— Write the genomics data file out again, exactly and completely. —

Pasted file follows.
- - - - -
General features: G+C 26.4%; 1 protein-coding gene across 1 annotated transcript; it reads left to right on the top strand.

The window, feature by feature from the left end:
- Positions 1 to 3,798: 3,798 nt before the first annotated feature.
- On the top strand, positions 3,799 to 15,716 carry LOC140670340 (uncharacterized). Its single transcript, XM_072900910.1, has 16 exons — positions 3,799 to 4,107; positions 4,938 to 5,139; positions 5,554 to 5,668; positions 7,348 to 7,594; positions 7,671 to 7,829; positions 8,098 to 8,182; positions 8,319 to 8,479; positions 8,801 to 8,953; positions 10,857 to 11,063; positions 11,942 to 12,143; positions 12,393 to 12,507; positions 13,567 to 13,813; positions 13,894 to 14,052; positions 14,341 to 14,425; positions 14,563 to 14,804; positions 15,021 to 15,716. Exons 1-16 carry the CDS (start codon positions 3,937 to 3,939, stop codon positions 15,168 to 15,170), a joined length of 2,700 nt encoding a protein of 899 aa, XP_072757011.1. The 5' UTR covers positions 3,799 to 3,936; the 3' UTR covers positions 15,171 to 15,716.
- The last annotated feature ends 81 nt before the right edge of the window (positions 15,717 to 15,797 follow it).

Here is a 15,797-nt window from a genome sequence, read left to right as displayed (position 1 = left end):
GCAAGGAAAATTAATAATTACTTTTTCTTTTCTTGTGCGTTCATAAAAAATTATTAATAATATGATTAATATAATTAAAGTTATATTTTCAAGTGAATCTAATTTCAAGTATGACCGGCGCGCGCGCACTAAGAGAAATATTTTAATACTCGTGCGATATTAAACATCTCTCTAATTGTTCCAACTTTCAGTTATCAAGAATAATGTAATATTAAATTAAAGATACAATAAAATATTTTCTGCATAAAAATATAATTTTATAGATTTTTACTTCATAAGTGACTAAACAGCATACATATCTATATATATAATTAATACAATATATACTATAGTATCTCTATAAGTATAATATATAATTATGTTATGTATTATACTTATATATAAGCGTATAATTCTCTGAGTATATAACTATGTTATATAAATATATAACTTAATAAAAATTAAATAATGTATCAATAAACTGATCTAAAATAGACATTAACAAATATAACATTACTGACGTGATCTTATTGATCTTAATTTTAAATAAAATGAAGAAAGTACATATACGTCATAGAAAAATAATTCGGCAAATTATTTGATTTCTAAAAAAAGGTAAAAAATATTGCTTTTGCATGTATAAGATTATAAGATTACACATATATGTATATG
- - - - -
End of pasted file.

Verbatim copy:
General features: G+C 26.4%; 1 protein-coding gene across 1 annotated transcript; it reads left to right on the top strand.

The window, feature by feature from the left end:
- Positions 1 to 3,798: 3,798 nt before the first annotated feature.
- On the top strand, positions 3,799 to 15,716 carry LOC140670340 (uncharacterized). Its single transcript, XM_072900910.1, has 16 exons — positions 3,799 to 4,107; positions 4,938 to 5,139; positions 5,554 to 5,668; positions 7,348 to 7,594; positions 7,671 to 7,829; positions 8,098 to 8,182; positions 8,319 to 8,479; positions 8,801 to 8,953; positions 10,857 to 11,063; positions 11,942 to 12,143; positions 12,393 to 12,507; positions 13,567 to 13,813; positions 13,894 to 14,052; positions 14,341 to 14,425; positions 14,563 to 14,804; positions 15,021 to 15,716. Exons 1-16 carry the CDS (start codon positions 3,937 to 3,939, stop codon positions 15,168 to 15,170), a joined length of 2,700 nt encoding a protein of 899 aa, XP_072757011.1. The 5' UTR covers positions 3,799 to 3,936; the 3' UTR covers positions 15,171 to 15,716.
- The last annotated feature ends 81 nt before the right edge of the window (positions 15,717 to 15,797 follow it).

Here is a 15,797-nt window from a genome sequence, read left to right as displayed (position 1 = left end):
GCAAGGAAAATTAATAATTACTTTTTCTTTTCTTGTGCGTTCATAAAAAATTATTAATAATATGATTAATATAATTAAAGTTATATTTTCAAGTGAATCTAATTTCAAGTATGACCGGCGCGCGCGCACTAAGAGAAATATTTTAATACTCGTGCGATATTAAACATCTCTCTAATTGTTCCAACTTTCAGTTATCAAGAATAATGTAATATTAAATTAAAGATACAATAAAATATTTTCTGCATAAAAATATAATTTTATAGATTTTTACTTCATAAGTGACTAAACAGCATACATATCTATATATATAATTAATACAATATATACTATAGTATCTCTATAAGTATAATATATAATTATGTTATGTATTATACTTATATATAAGCGTATAATTCTCTGAGTATATAACTATGTTATATAAATATATAACTTAATAAAAATTAAATAATGTATCAATAAACTGATCTAAAATAGACATTAACAAATATAACATTACTGACGTGATCTTATTGATCTTAATTTTAAATAAAATGAAGAAAGTACATATACGTCATAGAAAAATAATTCGGCAAATTATTTGATTTCTAAAAAAAGGTAAAAAATATTGCTTTTGCATGTATAAGATTATAAGATTACACATATATGTATATG